This last line seems to me at least to link the rabbits to another strand that runs through the poem, the slow dissolution of the poet/speaker’s marriage to his painter wife, who remains un-named. The two come together in ‘Cumbria’:

How many generations of rabbits
since she painted here?
The conclusion section consists, in part, of a recognition of responsibility:
I failed you
and now I am trying to un-fail you

Diary of a tree-stump:
on the third day it rained,
and I did you honour.

On the fourth day, a little sunshine,
and I did you honour.
Everybody believed I did you honour
and it did you no good;
you were elsewhere.

The quite music of the verse matches the elegiac tone of the passage, and of the poem as a whole. Makin’s Tre Paese are places in a lost past which he evokes, recalls (in both senses) via his poetry.
The rest of the collection comprises ten short poems, many of which are also concerned with the past, with memory and mortality. There is also the same ecological sense of integration with he world as a whole:

What will happen to the leech when it dies
with my blood in it? it will shrivel
and be part of the mulch feeding
the next bamboo: whose new leaves
will be eaten by the deer.

These poems are a vital addition to the long tradition of bringing together English-language modernism and Japanese haiku. An essential read.
Avery Burn’s In The Margins is another sequence poem; the mode is minimalist, with untitled short sections in very short lines separated by asterixis. The poem grows out of Burn’s experience of cancer, and the short, rapid lines enact something of the process of uninhibited cell splitting that characterises the disease while the title probably refers to the use of the margins of tissue removed during surgery as an indicator of successful or otherwise cancer removal; if no cancer cells are found in the margin, that suggests that the cancer has been removed, and vice versa.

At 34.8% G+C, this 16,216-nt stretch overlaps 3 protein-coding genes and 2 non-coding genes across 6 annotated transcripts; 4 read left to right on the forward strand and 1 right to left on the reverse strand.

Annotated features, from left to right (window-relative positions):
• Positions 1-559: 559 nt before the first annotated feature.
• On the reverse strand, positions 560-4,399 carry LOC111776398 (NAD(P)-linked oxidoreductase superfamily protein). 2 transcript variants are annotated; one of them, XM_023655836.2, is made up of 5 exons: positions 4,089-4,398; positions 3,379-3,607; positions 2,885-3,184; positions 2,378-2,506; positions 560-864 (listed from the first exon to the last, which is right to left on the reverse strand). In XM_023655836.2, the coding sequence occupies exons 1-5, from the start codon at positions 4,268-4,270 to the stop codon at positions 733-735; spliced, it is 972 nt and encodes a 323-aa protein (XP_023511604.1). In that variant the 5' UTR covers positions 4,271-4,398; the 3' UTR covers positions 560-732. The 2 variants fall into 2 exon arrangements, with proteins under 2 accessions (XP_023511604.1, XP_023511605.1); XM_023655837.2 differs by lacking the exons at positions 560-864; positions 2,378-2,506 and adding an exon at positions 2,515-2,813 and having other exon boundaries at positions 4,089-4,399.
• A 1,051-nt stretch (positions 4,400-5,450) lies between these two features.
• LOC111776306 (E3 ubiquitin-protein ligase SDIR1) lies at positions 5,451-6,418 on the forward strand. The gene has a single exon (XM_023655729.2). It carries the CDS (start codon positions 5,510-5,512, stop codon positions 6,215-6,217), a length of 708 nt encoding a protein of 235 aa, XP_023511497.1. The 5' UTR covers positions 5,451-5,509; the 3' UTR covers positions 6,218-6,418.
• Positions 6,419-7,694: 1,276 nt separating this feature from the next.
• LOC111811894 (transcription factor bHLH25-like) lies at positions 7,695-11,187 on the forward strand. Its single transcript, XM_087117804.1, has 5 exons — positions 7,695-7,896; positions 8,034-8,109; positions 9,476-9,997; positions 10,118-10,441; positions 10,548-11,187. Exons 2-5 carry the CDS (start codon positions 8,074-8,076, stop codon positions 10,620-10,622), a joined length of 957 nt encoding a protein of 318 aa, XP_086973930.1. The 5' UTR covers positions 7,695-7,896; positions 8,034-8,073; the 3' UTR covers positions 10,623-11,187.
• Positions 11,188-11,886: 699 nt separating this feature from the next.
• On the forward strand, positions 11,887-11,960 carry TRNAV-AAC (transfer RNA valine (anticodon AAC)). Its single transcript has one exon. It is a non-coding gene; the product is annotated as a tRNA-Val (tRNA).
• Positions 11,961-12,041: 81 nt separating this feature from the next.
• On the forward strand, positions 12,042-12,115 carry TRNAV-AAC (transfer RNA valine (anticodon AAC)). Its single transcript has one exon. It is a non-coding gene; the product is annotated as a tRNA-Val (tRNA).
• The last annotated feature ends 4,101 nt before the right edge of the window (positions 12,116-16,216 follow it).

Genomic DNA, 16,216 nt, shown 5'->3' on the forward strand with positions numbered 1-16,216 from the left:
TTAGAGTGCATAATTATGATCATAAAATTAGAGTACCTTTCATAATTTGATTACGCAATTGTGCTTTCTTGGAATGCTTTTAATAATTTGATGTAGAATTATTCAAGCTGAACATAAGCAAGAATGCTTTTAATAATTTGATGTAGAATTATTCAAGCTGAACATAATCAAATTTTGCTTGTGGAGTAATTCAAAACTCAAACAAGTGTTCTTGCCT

In the first half of the sequence, the word ‘one’ dominates from the opening line:








This emphasis replicates the way in which the disease spreads through the replication of single cells, one cell becoming two, two becoming four, with each new event being one cell dividing, ‘one/and/one’. This process comes to a head at the midpoint of the sequence:


Thereafter, ‘one’ only appears once in the remaining sections, which hover around the dot/spot that is the cells’ deadly bloom:


This is poetry at its most non-poetic, although the careful reader will pick up on patterns of long and short vowel sounds and of alliteration that carry the text along. This is not writing as therapy or as consolation, but a clear-eyed staring down of the reality of illness. The poem closes not with a false dawn but with the awareness that cancer can lie dormant, waiting:


Burns has written an insider’s account of the experience whose surface minimalist simplicity contains a complex set of responses to a complex situation. That’s as much as we can ask from poetry.